# Is the product of non-separated schemes non-separated?

My question is the title, but let me be more specific: for schemes $X$ and $Y$ over $S$, with at least one non-separated over $S$, is it true that the fibered product $X\times_S Y$ is also not separated over $S$?

My instinct says "no" because of the remarks at the top of page 95 in Hartshorne: "The rough idea is that in order for a schemes $X$ to be separated, it should not contain any subscheme which looks like a curve with a doubled point..." So if $X$ is not separated, it contains such a subscheme, and thus so should the product $X\times_S Y$.

I tried proving the claim using the valuative criterion, and I think I was able to do it. Unfortunately, I don't know how to typeset diagrams here (it seems xymatrix is not supported), but the idea is to take 2 of the different morphisms from $T$ to $X$ (using the notation of Hartshorne here in which $T = \text{Spec}(R)$ for a valuation ring $R$) and make them morphisms to the product. Unless I overlooked something, the proof was pretty simple.

Is all this correct or are there counter-examples out there?

EDIT: As pointed out by Martin Brandenburg below, in general, the product of non-separated schemes could be separated. However, I think it is true that if the schemes are all over some field $k$ then non-separated-ness is preserved under taking products. Is this true, and if so, how would one prove it?

• What about $X=\emptyset$ or $X,Y$ are disjoint subschemes of $S$ etc. – Martin Brandenburg Jun 19 '13 at 17:55
• @MartinBrandenburg In your first example, wouldn't $X\times_S Y \simeq Y$? Also, isn't the empty scheme trivially separated since the diagonal morphism is $\varnothing \to \varnothing$? – Derek Allums Jun 19 '13 at 23:16
• If $X,Y$ are two non-separated disjoint closed subschemes of $S$, then $X \times_S Y = \emptyset$ is still separated. – Martin Brandenburg Jun 28 '13 at 5:33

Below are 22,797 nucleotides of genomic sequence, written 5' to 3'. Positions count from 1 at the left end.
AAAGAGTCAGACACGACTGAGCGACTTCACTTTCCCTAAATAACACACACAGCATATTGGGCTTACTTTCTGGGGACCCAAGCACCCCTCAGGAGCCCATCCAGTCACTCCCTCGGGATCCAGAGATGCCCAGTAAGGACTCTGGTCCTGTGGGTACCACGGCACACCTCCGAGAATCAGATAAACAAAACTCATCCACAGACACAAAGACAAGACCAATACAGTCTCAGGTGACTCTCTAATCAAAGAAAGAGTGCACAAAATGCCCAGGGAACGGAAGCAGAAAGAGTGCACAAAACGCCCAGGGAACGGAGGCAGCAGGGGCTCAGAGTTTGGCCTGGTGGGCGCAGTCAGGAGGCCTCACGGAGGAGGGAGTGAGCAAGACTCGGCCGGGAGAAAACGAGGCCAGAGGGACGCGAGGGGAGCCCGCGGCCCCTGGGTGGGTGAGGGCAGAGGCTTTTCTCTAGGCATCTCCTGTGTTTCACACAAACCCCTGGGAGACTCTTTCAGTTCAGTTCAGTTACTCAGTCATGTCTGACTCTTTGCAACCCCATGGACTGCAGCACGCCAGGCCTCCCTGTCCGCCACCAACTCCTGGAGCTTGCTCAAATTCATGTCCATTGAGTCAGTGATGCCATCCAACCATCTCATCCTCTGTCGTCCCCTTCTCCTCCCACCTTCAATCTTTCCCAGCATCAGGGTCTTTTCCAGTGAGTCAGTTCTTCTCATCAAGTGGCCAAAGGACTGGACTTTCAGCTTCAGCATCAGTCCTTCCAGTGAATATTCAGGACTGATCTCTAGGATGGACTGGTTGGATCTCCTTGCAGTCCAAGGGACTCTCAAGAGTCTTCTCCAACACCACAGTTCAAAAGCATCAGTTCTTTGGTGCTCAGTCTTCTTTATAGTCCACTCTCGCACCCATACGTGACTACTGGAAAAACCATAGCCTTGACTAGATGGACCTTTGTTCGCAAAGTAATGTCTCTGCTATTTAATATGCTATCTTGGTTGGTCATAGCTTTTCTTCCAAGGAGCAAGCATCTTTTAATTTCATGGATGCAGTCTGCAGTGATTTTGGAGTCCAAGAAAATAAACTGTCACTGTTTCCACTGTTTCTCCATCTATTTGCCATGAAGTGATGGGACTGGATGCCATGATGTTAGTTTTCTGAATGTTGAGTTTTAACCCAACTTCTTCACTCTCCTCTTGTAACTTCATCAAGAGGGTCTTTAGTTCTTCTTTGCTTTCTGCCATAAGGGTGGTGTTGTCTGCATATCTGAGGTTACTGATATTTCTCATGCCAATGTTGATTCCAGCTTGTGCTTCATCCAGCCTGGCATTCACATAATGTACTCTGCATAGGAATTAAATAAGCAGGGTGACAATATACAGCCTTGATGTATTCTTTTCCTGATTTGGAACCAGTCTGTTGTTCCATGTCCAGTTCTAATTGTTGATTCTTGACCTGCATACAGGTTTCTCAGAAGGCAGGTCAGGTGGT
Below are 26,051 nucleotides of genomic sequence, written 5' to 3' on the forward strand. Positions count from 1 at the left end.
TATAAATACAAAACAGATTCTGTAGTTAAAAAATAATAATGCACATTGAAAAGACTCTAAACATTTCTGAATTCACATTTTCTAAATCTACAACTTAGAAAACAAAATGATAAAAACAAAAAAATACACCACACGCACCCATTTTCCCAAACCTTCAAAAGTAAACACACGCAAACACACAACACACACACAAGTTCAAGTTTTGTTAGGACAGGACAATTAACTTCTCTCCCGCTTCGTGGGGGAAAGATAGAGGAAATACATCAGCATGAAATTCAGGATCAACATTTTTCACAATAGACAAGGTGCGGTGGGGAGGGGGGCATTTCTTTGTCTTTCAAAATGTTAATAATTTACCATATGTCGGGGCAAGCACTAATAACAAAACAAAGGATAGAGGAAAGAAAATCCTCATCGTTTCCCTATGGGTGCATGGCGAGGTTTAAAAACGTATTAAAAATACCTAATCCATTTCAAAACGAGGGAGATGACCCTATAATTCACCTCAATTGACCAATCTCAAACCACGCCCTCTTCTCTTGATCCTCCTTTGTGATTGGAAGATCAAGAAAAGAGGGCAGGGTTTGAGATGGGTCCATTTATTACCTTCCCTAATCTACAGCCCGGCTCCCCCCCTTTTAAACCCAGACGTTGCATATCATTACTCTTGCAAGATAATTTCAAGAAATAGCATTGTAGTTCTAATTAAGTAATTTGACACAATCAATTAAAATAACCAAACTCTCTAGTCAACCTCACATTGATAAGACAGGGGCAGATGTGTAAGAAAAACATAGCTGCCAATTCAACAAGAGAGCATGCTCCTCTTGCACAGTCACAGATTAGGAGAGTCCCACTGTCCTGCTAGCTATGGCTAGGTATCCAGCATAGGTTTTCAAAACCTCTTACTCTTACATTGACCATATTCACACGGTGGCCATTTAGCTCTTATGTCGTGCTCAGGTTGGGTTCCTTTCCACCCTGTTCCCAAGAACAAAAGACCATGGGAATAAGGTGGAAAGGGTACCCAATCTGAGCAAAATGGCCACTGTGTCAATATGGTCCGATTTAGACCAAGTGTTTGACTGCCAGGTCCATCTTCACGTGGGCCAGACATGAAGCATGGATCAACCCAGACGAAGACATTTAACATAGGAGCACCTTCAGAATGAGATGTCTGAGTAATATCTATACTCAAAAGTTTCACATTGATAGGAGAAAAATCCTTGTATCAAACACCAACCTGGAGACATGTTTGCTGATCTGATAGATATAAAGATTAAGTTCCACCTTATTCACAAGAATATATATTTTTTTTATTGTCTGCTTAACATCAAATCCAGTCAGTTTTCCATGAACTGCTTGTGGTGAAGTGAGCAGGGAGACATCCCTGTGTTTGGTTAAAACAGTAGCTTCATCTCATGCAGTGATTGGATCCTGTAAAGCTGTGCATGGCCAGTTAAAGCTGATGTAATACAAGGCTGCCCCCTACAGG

• @MartinBrandenburg Thanks for the comment. So in general, my claim is false. How about if we take our schemes to be over a field $k$? – Derek Allums Jun 28 '13 at 11:25

Edit: Clean up and some simplifications.

So suppose we work over a ground field $k$. Then the answer is yes.

Suppose $X\times_k Y$ is separated and non-empty, then $X, Y$ are both separated if they are noetherian.

As $Y$ is noetherian and non-empty, it contains a closed point $y\in Y$. Let $K=k(y)$. Then $X_K:=X\times_k \mathrm{Spec}(K)$ is separated because it is a closed subscheme of a separated scheme.

Let $\{ U_i\}_i$ be an affine covering of $X$. Then $\{ (U_i)_K \}_i$ is an affine covering of $X_K$. By the separatedness, $(U_i\cap U_j)_K=(U_i)_K\cap (U_j)_K$ is affine and the canonical map $$O_{X_K}((U_i)_K)\otimes_K O_{X_K}((U_j)_K) \to O_{X_K}((U_i)_K\cap (U_j)_K)$$ is surjective. As $k\to K$ is faithfully flat, it is known that $U_i\cap U_j$ is then affine (as $X$ is noetherian, $U_i\cap U_j$ is quasi-compact, this is needed in the proof of affiness, see e.g. here), and $$O_X(U_i)\otimes_k O_X(U_j)\to O_X(U_i\cap U_j)$$ is surjective. This is equivalent to $X$ separated. By symmetry, $Y$ is separated.

More generally:

Let $X,Y$ be schemes over a field $k$. If $X \times_k Y$ is separated and non-empty, then $X$ and $Y$ are separated.

Proof: Since $X \times_k Y$ is separated over $k$, it is also separated over $Y$ (EGA I, 5.3.1. (v)). Let $y \in Y$. It follows that $X \times_k k(y) \cong (X \times_k Y) \times_Y k(y)$ is separated over $k(y)$. But then $X$ is separated over $k$ (SGA 1, Exp. 5, Cor. 4.8). $\square$

Remark. The same statement holds for many other properties $P$ of schemes. It only has to satisfy descent (DESC), be stable under base change (BC), and satisfy the property $g \circ f \in P \Rightarrow f \in P$ (CANC). In the Appendix of Görtz-Wedhorn, Algebraic Geometry, Part I you find many such properties, for example: locally of finite type, separated. Sometimes (CANC) only holds when $g$ has additional properties. Using the already dealt cases, we also get the statement about products for: affine, locally of finite presentation, proper, qs, qcqs.

• Nice answer ! Probably this holds for faithfully flat schemes $X, Y$ over a scheme $S$ (and talk about separatedness over $S$). – Cantlog Oct 6 '13 at 12:19